Written by Petty Officer 3rd Class Stephen Lehmann.
They’ve served with distinction since 1790. Today, they are responsible for 11 missions that keep America and its waterways safe and secure. U.S. Coast Guard crewmembers have served their country with honor, respect and devotion to duty since the first revenue cutter took to the water, but if there’s one trait that could sum up the reputation of the entire service, it might just be courage.
Last month, the crewmembers of Coast Guard Aviation Training Center Mobile, Ala., met a person whose bravery matched and exceeded their own.
Luke Wiedeman has lived with a brain tumor for more than three years. He’s been through tests, scans, surgeries, chemotherapy, and through it all, he’s kept his dream of becoming a Coast Guard rescue swimmer.
“I really like the idea of young boys and girls wanting to be a part of this organization,” said Cmdr. David Saunders, operations officer at Aviation Training Center Mobile. “I asked his dad: What made Luke decide he wanted to be interested in the Coast Guard? And his dad didn’t know either. It’s just something he had a passion for at an early age.”
Luke’s wish to become a rescue swimmer resonated with Saunders. Being from the same part of the country as the Wiedemans, Saunders knows how important it is for the Coast Guard to reach out to regions where they are generally unknown.
“I think it’s important for people to know who we are and what we’re about. In this case it was unique, because Luke is coming from Utah,” said Saunders. “Being from Colorado, that part of the country doesn’t get much exposure to the Coast Guard. His desire to be a rescue swimmer of all the things a young boy could want to do, we just thought that was awesome.”
When the Wiedeman family made the 1,000-plus mile trip to the training center, they certainly had ideas about how their son would be participating in his training as an honorary Coast Guard rescue swimmer. But, what the Coast Guardsmen of ATC had planned far surpassed what they anticipated.
“We just thought we’d go, meet some personnel, shake some hands, maybe get a tour of the facility, some words of encouragement … our expectations were greatly exceeded,” said Luke’s father.
For the first day of the training, Coast Guard rescue swimmers ran Luke through pool drills and demonstrations of rescue techniques and equipment, having him try on each piece of their gear and explaining how each is used to either keep them safe or assist in a rescue.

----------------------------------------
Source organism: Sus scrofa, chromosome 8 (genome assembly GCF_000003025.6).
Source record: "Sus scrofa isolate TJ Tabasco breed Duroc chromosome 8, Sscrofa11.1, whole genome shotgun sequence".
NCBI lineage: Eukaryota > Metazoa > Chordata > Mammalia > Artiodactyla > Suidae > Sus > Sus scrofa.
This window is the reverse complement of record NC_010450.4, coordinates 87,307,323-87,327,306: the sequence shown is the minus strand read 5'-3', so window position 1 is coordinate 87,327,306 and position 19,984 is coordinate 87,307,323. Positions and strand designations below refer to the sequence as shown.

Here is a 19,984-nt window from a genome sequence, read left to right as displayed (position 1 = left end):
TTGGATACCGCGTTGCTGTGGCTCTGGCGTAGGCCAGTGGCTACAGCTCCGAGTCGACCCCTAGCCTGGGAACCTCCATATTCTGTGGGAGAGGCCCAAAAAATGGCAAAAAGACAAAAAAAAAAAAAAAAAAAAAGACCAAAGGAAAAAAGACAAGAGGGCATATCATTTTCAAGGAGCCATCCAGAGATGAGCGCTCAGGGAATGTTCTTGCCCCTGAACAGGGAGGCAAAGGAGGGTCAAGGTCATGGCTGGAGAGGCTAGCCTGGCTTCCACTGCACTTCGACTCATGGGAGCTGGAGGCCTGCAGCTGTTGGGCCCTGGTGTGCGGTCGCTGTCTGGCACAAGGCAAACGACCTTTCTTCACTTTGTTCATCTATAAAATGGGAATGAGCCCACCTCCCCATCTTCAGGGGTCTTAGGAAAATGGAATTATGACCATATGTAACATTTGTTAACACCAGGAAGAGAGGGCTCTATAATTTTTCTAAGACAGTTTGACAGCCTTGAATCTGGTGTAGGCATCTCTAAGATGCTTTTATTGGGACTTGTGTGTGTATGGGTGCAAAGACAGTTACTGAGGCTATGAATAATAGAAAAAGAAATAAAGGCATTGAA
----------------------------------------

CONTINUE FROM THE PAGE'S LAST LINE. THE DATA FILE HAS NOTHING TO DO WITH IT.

Afterwards, Luke was treated to the high-tech flight and aircrew weapons simulators that are unique to ATC. Trained pilots helped guide him through the controls and procedures for take-offs and landings.
The second day of his wish, Luke was able to put his new skills to the test. ATC orchestrated a search-and-rescue demonstration with Luke as the star. A boat was arranged for his family to watch from as Luke was lowered into the water of Mobile Bay from an MH-60 Jayhawk helicopter, to rescue two rescue swimmers who were feigning distress.
Luke successfully loaded the two into the helicopter’s rescue basket and, lastly, was hoisted himself.
Upon returning to the training center, Luke was welcomed by a round of applause and hearty handshakes from every available crewmember of ATC. The celebration culminated in a ceremony where Luke received a letter of appreciation from the unit.
“We didn’t think he’d get to participate in the training the way he did, participate in the mission like he did,” said Luke’s father. “Just the way the whole base turned out to make Luke, and us, feel welcome. It was awesome.”
Even after saying his final goodbyes to a host of new friends and pen pals, Luke’s day was about to get better.
By coincidence, the hotel the Wiedeman family was staying at was hosting a command conference for the Coast Guard. As the family made their way through the lobby on their way to dinner, they were recognized by Vice Adm. Robert Parker, commander of Coast Guard Atlantic Area, whom they’d just met the day before.
“He recognized us and happened to be with [Adm. Robert Papp, commandant of the Coast Guard] at the time and he said, ‘Oh, here’s someone I’d like you to meet.’ He introduced Luke to the commandant,” said Luke’s father. “Luke said ‘Sir, I don’t mean to be disrespectful, but I am not sure what the commandant is.’ I kind of whispered in his ear that this is the admiral in charge of the whole Coast Guard and Coast Guard operations.”
“It was kind of a humorous moment. [Papp] offered some words of encouragement. Just a great guy,” said Luke’s father. “I kind of explained to Luke a little bit later that this guy probably talks to President Obama on a regular basis. It was a real highlight.”
Coast Guard history is saturated with heroes that met immense obstacles and overcame them. Joshua James, Bernard Webber or Douglas Munro could tell tales of battling adversity that, if compared to those that Luke Wiedeman might tell, could sound vaguely similar. And, just as the Coast Guard praises and elevates its heroes, the members of ATC felt very at home honoring Luke.
“This really reinforces what we’re all about,” said Saunders. “This benefits us just as much as it benefits him. It really brings us together as a community, as aviators and it recalibrates what we’re here for. Whether you’re on an aircraft or a cutter, whatever, we’re all Coast Guardsmen, and we’re all out here to do the business of serving the American people.”
This story originally appeared at Coast Guard Heartland.